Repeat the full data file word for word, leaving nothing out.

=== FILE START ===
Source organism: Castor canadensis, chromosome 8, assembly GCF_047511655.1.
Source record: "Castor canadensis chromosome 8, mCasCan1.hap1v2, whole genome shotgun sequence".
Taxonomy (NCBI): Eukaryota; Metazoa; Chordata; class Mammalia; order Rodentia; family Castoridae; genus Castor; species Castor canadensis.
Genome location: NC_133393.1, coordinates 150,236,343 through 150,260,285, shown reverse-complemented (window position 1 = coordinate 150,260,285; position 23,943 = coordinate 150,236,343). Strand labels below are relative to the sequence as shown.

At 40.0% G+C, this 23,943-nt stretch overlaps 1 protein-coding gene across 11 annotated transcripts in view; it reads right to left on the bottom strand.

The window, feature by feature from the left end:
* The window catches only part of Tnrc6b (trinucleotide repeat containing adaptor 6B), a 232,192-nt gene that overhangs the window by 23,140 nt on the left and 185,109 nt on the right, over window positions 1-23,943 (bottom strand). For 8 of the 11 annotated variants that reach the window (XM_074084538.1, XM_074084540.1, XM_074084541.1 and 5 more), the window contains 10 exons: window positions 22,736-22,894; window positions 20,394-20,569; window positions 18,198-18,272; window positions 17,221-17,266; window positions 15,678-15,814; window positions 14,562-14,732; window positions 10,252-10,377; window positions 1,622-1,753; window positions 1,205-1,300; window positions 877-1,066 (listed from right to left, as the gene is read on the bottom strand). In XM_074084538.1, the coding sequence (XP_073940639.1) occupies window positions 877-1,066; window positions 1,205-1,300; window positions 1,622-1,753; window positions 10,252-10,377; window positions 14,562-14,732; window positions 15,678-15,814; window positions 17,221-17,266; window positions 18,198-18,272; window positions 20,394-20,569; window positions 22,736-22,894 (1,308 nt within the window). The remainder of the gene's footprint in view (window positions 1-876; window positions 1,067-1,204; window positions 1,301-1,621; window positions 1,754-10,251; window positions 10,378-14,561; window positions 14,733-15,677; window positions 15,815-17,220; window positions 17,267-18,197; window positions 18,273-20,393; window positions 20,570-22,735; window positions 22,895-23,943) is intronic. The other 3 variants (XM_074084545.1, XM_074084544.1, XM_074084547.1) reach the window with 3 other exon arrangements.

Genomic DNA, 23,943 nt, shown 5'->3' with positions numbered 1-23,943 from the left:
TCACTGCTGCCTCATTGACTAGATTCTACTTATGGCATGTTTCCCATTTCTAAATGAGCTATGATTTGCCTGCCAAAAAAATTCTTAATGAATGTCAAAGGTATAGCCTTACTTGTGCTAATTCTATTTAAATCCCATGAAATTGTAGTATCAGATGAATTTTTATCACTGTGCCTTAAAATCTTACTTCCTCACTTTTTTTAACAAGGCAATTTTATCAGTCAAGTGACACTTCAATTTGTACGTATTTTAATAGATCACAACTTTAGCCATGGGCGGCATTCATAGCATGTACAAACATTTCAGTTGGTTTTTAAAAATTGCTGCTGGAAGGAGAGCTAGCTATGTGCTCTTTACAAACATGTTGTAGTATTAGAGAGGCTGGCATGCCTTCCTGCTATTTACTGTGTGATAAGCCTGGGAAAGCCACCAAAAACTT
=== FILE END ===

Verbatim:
Source organism: Castor canadensis, chromosome 8, assembly GCF_047511655.1.
Source record: "Castor canadensis chromosome 8, mCasCan1.hap1v2, whole genome shotgun sequence".
Taxonomy (NCBI): Eukaryota; Metazoa; Chordata; class Mammalia; order Rodentia; family Castoridae; genus Castor; species Castor canadensis.
Genome location: NC_133393.1, coordinates 150,236,343 through 150,260,285, shown reverse-complemented (window position 1 = coordinate 150,260,285; position 23,943 = coordinate 150,236,343). Strand labels below are relative to the sequence as shown.

At 40.0% G+C, this 23,943-nt stretch overlaps 1 protein-coding gene across 11 annotated transcripts in view; it reads right to left on the bottom strand.

The window, feature by feature from the left end:
* The window catches only part of Tnrc6b (trinucleotide repeat containing adaptor 6B), a 232,192-nt gene that overhangs the window by 23,140 nt on the left and 185,109 nt on the right, over window positions 1-23,943 (bottom strand). For 8 of the 11 annotated variants that reach the window (XM_074084538.1, XM_074084540.1, XM_074084541.1 and 5 more), the window contains 10 exons: window positions 22,736-22,894; window positions 20,394-20,569; window positions 18,198-18,272; window positions 17,221-17,266; window positions 15,678-15,814; window positions 14,562-14,732; window positions 10,252-10,377; window positions 1,622-1,753; window positions 1,205-1,300; window positions 877-1,066 (listed from right to left, as the gene is read on the bottom strand). In XM_074084538.1, the coding sequence (XP_073940639.1) occupies window positions 877-1,066; window positions 1,205-1,300; window positions 1,622-1,753; window positions 10,252-10,377; window positions 14,562-14,732; window positions 15,678-15,814; window positions 17,221-17,266; window positions 18,198-18,272; window positions 20,394-20,569; window positions 22,736-22,894 (1,308 nt within the window). The remainder of the gene's footprint in view (window positions 1-876; window positions 1,067-1,204; window positions 1,301-1,621; window positions 1,754-10,251; window positions 10,378-14,561; window positions 14,733-15,677; window positions 15,815-17,220; window positions 17,267-18,197; window positions 18,273-20,393; window positions 20,570-22,735; window positions 22,895-23,943) is intronic. The other 3 variants (XM_074084545.1, XM_074084544.1, XM_074084547.1) reach the window with 3 other exon arrangements.

Genomic DNA, 23,943 nt, shown 5'->3' with positions numbered 1-23,943 from the left:
TCACTGCTGCCTCATTGACTAGATTCTACTTATGGCATGTTTCCCATTTCTAAATGAGCTATGATTTGCCTGCCAAAAAAATTCTTAATGAATGTCAAAGGTATAGCCTTACTTGTGCTAATTCTATTTAAATCCCATGAAATTGTAGTATCAGATGAATTTTTATCACTGTGCCTTAAAATCTTACTTCCTCACTTTTTTTAACAAGGCAATTTTATCAGTCAAGTGACACTTCAATTTGTACGTATTTTAATAGATCACAACTTTAGCCATGGGCGGCATTCATAGCATGTACAAACATTTCAGTTGGTTTTTAAAAATTGCTGCTGGAAGGAGAGCTAGCTATGTGCTCTTTACAAACATGTTGTAGTATTAGAGAGGCTGGCATGCCTTCCTGCTATTTACTGTGTGATAAGCCTGGGAAAGCCACCAAAAACTT